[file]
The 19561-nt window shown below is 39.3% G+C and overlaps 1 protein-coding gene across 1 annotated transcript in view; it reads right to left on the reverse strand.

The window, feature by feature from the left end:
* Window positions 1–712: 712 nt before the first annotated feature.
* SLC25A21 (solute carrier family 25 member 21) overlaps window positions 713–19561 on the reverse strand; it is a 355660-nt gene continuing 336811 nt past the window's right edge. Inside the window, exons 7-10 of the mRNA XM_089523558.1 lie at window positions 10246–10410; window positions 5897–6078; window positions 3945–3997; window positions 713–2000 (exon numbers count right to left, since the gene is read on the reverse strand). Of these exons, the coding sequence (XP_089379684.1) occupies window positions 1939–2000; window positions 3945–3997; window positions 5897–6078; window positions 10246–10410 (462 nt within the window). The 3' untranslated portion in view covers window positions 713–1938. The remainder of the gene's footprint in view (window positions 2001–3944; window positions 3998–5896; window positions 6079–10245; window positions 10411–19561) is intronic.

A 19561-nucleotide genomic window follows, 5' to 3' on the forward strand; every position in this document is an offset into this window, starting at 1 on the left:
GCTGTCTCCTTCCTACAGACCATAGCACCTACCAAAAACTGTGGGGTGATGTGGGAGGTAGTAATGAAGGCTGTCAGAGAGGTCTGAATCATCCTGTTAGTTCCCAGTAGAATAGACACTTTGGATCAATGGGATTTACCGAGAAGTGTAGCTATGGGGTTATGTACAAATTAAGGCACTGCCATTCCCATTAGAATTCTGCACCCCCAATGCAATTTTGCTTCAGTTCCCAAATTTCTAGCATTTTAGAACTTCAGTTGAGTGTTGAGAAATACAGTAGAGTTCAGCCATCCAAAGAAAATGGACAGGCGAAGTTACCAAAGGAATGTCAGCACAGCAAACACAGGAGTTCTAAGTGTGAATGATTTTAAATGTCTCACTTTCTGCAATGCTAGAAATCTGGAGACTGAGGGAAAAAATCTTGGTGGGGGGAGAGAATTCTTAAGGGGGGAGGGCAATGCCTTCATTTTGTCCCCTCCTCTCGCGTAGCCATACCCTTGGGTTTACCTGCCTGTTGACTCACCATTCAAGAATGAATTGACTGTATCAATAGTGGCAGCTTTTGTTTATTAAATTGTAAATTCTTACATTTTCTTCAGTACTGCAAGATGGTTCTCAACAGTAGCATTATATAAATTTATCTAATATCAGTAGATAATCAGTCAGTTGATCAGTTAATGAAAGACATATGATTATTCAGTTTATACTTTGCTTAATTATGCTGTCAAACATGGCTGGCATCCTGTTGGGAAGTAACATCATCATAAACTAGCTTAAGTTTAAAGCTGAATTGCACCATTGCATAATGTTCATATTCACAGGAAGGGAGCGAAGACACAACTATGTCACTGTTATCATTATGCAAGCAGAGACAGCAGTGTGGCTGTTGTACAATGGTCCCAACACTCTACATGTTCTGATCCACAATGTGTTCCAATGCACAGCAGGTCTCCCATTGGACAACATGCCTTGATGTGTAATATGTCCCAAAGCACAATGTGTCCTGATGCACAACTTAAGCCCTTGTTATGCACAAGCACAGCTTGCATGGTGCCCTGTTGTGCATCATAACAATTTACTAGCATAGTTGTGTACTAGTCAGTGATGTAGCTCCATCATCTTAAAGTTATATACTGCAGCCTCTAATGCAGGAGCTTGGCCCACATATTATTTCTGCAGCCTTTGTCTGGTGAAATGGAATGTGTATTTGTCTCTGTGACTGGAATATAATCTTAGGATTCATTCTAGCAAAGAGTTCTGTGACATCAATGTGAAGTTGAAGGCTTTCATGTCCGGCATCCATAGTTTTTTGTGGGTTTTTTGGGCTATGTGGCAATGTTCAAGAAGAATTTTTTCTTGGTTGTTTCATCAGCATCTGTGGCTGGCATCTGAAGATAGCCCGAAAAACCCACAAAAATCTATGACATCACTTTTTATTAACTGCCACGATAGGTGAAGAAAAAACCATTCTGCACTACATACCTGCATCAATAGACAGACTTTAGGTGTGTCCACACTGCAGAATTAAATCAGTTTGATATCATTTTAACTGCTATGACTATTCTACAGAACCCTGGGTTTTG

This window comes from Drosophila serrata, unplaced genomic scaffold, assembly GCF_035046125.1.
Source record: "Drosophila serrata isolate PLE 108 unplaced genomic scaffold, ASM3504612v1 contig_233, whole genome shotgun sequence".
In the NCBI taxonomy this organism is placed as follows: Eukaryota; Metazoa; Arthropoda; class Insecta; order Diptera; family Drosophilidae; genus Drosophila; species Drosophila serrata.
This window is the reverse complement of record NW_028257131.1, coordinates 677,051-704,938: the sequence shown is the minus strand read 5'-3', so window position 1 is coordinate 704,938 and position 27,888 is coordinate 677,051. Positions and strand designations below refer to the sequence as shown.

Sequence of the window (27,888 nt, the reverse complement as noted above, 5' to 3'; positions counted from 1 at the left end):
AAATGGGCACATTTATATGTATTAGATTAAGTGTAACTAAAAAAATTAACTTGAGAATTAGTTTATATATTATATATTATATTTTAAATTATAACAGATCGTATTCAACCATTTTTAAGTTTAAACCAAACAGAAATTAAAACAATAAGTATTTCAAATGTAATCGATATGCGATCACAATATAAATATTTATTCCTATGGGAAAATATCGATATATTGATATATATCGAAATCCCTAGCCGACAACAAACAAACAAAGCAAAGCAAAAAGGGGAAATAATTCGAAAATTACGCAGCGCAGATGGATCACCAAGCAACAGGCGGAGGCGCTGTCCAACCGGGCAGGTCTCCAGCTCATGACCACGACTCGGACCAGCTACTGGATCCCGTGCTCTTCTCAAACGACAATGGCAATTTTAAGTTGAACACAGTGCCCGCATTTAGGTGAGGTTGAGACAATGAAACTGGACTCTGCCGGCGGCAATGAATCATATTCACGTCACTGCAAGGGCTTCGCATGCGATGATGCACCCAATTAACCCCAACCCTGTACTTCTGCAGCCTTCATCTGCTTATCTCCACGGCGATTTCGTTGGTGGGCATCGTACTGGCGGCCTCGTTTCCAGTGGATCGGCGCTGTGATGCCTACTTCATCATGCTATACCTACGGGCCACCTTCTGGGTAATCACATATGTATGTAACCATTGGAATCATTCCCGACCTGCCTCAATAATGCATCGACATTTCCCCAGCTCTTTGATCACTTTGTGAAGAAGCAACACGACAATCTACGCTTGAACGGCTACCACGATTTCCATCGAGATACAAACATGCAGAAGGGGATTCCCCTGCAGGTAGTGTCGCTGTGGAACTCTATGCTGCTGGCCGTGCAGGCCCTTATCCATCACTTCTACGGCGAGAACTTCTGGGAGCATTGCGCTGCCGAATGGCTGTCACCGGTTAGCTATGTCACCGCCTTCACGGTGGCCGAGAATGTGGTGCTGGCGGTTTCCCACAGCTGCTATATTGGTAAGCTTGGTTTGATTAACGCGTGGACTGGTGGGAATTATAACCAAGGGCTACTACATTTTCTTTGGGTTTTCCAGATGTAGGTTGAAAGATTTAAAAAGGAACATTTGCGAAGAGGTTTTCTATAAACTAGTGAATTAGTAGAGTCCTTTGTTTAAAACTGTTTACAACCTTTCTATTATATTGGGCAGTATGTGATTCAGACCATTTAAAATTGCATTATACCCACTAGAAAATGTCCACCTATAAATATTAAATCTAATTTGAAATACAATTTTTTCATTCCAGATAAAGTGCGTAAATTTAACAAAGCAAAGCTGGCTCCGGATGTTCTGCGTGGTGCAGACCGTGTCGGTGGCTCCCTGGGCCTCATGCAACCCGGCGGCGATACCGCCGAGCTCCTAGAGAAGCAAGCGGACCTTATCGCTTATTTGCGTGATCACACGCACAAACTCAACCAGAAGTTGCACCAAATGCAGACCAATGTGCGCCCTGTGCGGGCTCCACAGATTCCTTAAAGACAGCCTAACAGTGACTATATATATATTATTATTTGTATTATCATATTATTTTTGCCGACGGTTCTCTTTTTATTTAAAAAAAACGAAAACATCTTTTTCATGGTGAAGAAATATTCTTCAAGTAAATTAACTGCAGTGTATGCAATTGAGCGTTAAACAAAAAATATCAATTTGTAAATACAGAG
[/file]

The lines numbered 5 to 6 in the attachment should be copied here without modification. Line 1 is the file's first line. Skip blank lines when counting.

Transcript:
A 19561-nucleotide genomic window follows, 5' to 3' on the forward strand; every position in this document is an offset into this window, starting at 1 on the left:
GCTGTCTCCTTCCTACAGACCATAGCACCTACCAAAAACTGTGGGGTGATGTGGGAGGTAGTAATGAAGGCTGTCAGAGAGGTCTGAATCATCCTGTTAGTTCCCAGTAGAATAGACACTTTGGATCAATGGGATTTACCGAGAAGTGTAGCTATGGGGTTATGTACAAATTAAGGCACTGCCATTCCCATTAGAATTCTGCACCCCCAATGCAATTTTGCTTCAGTTCCCAAATTTCTAGCATTTTAGAACTTCAGTTGAGTGTTGAGAAATACAGTAGAGTTCAGCCATCCAAAGAAAATGGACAGGCGAAGTTACCAAAGGAATGTCAGCACAGCAAACACAGGAGTTCTAAGTGTGAATGATTTTAAATGTCTCACTTTCTGCAATGCTAGAAATCTGGAGACTGAGGGAAAAAATCTTGGTGGGGGGAGAGAATTCTTAAGGGGGGAGGGCAATGCCTTCATTTTGTCCCCTCCTCTCGCGTAGCCATACCCTTGGGTTTACCTGCCTGTTGACTCACCATTCAAGAATGAATTGACTGTATCAATAGTGGCAGCTTTTGTTTATTAAATTGTAAATTCTTACATTTTCTTCAGTACTGCAAGATGGTTCTCAACAGTAGCATTATATAAATTTATCTAATATCAGTAGATAATCAGTCAGTTGATCAGTTAATGAAAGACATATGATTATTCAGTTTATACTTTGCTTAATTATGCTGTCAAACATGGCTGGCATCCTGTTGGGAAGTAACATCATCATAAACTAGCTTAAGTTTAAAGCTGAATTGCACCATTGCATAATGTTCATATTCACAGGAAGGGAGCGAAGACACAACTATGTCACTGTTATCATTATGCAAGCAGAGACAGCAGTGTGGCTGTTGTACAATGGTCCCAACACTCTACATGTTCTGATCCACAATGTGTTCCAATGCACAGCAGGTCTCCCATTGGACAACATGCCTTGATGTGTAATATGTCCCAAAGCACAATGTGTCCTGATGCACAACTTAAGCCCTTGTTATGCACAAGCACAGCTTGCATGGTGCCCTGTTGTGCATCATAACAATTTACTAGCATAGTTGTGTACTAGTCAGTGATGTAGCTCCATCATCTTAAAGTTATATACTGCAGCCTCTAATGCAGGAGCTTGGCCCACATATTATTTCTGCAGCCTTTGTCTGGTGAAATGGAATGTGTATTTGTCTCTGTGACTGGAATATAATCTTAGGATTCATTCTAGCAAAGAGTTCTGTGACATCAATGTGAAGTTGAAGGCTTTCATGTCCGGCATCCATAGTTTTTTGTGGGTTTTTTGGGCTATGTGGCAATGTTCAAGAAGAATTTTTTCTTGGTTGTTTCATCAGCATCTGTGGCTGGCATCTGAAGATAGCCCGAAAAACCCACAAAAATCTATGACATCACTTTTTATTAACTGCCACGATAGGTGAAGAAAAAACCATTCTGCACTACATACCTGCATCAATAGACAGACTTTAGGTGTGTCCACACTGCAGAATTAAATCAGTTTGATATCATTTTAACTGCTATGACTATTCTACAGAACCCTGGGTTTTG